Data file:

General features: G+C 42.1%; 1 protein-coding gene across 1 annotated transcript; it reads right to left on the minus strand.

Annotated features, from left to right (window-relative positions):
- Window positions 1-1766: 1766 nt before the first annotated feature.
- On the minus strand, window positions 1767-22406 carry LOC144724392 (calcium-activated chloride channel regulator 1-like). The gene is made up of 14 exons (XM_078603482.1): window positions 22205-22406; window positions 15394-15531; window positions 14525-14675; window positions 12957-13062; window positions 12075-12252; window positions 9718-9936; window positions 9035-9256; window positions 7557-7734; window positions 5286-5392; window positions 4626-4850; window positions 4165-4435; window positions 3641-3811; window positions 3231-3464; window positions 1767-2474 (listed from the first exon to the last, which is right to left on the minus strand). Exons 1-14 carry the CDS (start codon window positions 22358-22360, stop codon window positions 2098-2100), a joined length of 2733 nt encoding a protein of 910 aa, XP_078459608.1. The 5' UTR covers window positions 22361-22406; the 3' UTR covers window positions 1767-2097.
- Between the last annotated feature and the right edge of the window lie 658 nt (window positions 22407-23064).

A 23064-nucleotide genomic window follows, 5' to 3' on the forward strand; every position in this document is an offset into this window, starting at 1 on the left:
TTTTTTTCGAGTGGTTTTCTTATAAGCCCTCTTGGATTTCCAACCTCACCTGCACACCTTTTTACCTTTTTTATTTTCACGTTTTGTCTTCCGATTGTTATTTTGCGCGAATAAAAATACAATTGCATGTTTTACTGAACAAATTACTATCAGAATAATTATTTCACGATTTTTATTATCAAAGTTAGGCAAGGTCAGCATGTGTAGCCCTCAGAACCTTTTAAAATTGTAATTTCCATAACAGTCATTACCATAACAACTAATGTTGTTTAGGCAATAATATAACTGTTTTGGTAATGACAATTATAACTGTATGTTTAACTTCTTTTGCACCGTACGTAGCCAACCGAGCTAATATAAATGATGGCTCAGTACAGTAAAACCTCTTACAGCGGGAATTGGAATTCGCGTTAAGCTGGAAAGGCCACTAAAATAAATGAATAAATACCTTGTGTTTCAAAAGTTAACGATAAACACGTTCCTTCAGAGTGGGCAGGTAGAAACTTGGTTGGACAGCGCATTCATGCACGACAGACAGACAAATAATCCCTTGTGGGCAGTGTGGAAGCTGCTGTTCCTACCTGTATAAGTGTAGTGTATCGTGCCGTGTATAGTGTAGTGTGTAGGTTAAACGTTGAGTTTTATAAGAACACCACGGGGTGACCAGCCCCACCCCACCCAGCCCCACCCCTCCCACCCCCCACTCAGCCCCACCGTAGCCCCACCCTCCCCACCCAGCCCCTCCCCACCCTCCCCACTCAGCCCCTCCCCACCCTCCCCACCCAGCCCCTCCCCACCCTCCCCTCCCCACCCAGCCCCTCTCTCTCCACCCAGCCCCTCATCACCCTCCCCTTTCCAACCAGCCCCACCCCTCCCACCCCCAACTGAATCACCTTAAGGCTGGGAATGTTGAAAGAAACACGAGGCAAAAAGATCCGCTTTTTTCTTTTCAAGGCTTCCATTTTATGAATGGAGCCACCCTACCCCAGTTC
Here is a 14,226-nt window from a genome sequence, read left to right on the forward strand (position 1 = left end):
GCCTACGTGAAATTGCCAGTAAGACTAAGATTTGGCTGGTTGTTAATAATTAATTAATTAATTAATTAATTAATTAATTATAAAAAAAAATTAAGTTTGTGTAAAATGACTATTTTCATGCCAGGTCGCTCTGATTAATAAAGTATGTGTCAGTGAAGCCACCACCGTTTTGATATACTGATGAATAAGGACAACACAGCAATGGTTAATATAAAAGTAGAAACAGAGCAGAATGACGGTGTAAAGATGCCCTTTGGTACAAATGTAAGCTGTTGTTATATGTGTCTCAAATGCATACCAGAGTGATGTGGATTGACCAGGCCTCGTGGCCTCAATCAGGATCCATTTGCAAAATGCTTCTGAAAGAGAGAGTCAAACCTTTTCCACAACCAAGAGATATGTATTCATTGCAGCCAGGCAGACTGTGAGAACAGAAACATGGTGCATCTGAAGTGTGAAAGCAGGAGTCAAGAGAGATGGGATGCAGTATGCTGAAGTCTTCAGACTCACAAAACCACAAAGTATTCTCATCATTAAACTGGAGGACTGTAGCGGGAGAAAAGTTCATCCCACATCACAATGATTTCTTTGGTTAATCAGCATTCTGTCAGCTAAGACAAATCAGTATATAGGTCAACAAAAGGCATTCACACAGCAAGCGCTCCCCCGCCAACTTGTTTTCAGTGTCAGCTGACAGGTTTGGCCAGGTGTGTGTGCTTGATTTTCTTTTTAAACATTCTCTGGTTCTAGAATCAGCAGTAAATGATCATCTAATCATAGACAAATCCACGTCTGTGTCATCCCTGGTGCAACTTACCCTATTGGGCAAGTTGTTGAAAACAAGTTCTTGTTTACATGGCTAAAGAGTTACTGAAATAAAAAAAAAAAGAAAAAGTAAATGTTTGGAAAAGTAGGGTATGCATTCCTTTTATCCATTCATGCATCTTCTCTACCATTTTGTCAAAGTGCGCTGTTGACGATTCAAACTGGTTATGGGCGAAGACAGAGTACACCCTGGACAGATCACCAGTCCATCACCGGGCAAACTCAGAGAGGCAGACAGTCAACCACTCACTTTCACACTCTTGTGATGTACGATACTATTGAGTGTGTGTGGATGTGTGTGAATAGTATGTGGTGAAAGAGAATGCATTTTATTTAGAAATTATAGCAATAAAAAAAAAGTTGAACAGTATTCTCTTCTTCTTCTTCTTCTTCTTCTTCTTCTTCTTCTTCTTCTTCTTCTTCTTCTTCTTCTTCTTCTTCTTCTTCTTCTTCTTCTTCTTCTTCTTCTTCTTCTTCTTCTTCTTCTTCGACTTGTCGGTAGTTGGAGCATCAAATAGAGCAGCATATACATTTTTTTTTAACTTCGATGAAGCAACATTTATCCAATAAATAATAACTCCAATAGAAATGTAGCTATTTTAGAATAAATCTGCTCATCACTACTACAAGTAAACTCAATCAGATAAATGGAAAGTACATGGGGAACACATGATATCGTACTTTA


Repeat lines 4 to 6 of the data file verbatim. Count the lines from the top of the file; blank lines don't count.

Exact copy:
- On the minus strand, window positions 1767-22406 carry LOC144724392 (calcium-activated chloride channel regulator 1-like). The gene is made up of 14 exons (XM_078603482.1): window positions 22205-22406; window positions 15394-15531; window positions 14525-14675; window positions 12957-13062; window positions 12075-12252; window positions 9718-9936; window positions 9035-9256; window positions 7557-7734; window positions 5286-5392; window positions 4626-4850; window positions 4165-4435; window positions 3641-3811; window positions 3231-3464; window positions 1767-2474 (listed from the first exon to the last, which is right to left on the minus strand). Exons 1-14 carry the CDS (start codon window positions 22358-22360, stop codon window positions 2098-2100), a joined length of 2733 nt encoding a protein of 910 aa, XP_078459608.1. The 5' UTR covers window positions 22361-22406; the 3' UTR covers window positions 1767-2097.
- Between the last annotated feature and the right edge of the window lie 658 nt (window positions 22407-23064).

A 23064-nucleotide genomic window follows, 5' to 3' on the forward strand; every position in this document is an offset into this window, starting at 1 on the left: